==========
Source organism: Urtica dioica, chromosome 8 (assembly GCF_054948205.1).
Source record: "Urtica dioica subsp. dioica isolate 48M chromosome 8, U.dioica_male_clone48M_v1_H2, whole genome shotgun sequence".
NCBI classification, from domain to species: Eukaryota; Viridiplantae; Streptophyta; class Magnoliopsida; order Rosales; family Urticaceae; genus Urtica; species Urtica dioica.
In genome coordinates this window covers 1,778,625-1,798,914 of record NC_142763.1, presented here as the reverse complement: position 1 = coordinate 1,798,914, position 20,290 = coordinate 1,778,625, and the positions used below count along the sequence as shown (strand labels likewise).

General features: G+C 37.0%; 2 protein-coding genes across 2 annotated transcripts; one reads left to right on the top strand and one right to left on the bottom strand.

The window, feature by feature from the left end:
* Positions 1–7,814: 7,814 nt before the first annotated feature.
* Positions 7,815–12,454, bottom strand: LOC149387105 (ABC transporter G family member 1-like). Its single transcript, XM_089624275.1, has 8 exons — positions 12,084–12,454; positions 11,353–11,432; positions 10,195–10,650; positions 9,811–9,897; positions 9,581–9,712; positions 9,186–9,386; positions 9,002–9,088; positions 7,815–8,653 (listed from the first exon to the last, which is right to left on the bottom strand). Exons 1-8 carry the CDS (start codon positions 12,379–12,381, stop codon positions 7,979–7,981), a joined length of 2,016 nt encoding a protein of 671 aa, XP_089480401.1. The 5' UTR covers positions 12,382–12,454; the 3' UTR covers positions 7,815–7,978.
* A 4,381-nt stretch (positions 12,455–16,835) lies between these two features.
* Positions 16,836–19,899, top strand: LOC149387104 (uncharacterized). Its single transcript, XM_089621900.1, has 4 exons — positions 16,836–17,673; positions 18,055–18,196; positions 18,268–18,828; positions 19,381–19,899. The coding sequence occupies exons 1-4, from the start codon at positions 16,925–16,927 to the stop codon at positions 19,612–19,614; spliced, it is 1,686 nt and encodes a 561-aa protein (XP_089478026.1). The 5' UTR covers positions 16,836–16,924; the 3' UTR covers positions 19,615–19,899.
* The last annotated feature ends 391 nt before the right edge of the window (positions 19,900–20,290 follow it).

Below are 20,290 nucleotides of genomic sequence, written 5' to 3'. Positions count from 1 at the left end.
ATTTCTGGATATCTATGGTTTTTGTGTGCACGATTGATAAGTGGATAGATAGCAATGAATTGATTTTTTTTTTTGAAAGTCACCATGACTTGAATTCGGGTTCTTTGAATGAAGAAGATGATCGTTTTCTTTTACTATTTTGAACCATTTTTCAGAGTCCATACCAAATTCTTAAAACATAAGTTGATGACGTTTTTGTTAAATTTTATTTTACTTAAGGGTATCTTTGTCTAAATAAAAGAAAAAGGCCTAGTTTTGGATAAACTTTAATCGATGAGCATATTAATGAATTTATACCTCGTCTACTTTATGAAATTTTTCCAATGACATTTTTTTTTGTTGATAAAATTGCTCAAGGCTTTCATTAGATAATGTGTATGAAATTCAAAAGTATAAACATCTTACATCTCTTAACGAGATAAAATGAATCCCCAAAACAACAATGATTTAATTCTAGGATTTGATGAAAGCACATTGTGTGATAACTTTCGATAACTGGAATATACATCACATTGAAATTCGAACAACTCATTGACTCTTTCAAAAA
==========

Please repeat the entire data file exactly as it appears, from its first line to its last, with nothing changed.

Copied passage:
Source organism: Urtica dioica, chromosome 8 (assembly GCF_054948205.1).
Source record: "Urtica dioica subsp. dioica isolate 48M chromosome 8, U.dioica_male_clone48M_v1_H2, whole genome shotgun sequence".
NCBI classification, from domain to species: Eukaryota; Viridiplantae; Streptophyta; class Magnoliopsida; order Rosales; family Urticaceae; genus Urtica; species Urtica dioica.
In genome coordinates this window covers 1,778,625-1,798,914 of record NC_142763.1, presented here as the reverse complement: position 1 = coordinate 1,798,914, position 20,290 = coordinate 1,778,625, and the positions used below count along the sequence as shown (strand labels likewise).

General features: G+C 37.0%; 2 protein-coding genes across 2 annotated transcripts; one reads left to right on the top strand and one right to left on the bottom strand.

The window, feature by feature from the left end:
* Positions 1–7,814: 7,814 nt before the first annotated feature.
* Positions 7,815–12,454, bottom strand: LOC149387105 (ABC transporter G family member 1-like). Its single transcript, XM_089624275.1, has 8 exons — positions 12,084–12,454; positions 11,353–11,432; positions 10,195–10,650; positions 9,811–9,897; positions 9,581–9,712; positions 9,186–9,386; positions 9,002–9,088; positions 7,815–8,653 (listed from the first exon to the last, which is right to left on the bottom strand). Exons 1-8 carry the CDS (start codon positions 12,379–12,381, stop codon positions 7,979–7,981), a joined length of 2,016 nt encoding a protein of 671 aa, XP_089480401.1. The 5' UTR covers positions 12,382–12,454; the 3' UTR covers positions 7,815–7,978.
* A 4,381-nt stretch (positions 12,455–16,835) lies between these two features.
* Positions 16,836–19,899, top strand: LOC149387104 (uncharacterized). Its single transcript, XM_089621900.1, has 4 exons — positions 16,836–17,673; positions 18,055–18,196; positions 18,268–18,828; positions 19,381–19,899. The coding sequence occupies exons 1-4, from the start codon at positions 16,925–16,927 to the stop codon at positions 19,612–19,614; spliced, it is 1,686 nt and encodes a 561-aa protein (XP_089478026.1). The 5' UTR covers positions 16,836–16,924; the 3' UTR covers positions 19,615–19,899.
* The last annotated feature ends 391 nt before the right edge of the window (positions 19,900–20,290 follow it).

Below are 20,290 nucleotides of genomic sequence, written 5' to 3'. Positions count from 1 at the left end.
ATTTCTGGATATCTATGGTTTTTGTGTGCACGATTGATAAGTGGATAGATAGCAATGAATTGATTTTTTTTTTTGAAAGTCACCATGACTTGAATTCGGGTTCTTTGAATGAAGAAGATGATCGTTTTCTTTTACTATTTTGAACCATTTTTCAGAGTCCATACCAAATTCTTAAAACATAAGTTGATGACGTTTTTGTTAAATTTTATTTTACTTAAGGGTATCTTTGTCTAAATAAAAGAAAAAGGCCTAGTTTTGGATAAACTTTAATCGATGAGCATATTAATGAATTTATACCTCGTCTACTTTATGAAATTTTTCCAATGACATTTTTTTTTGTTGATAAAATTGCTCAAGGCTTTCATTAGATAATGTGTATGAAATTCAAAAGTATAAACATCTTACATCTCTTAACGAGATAAAATGAATCCCCAAAACAACAATGATTTAATTCTAGGATTTGATGAAAGCACATTGTGTGATAACTTTCGATAACTGGAATATACATCACATTGAAATTCGAACAACTCATTGACTCTTTCAAAAA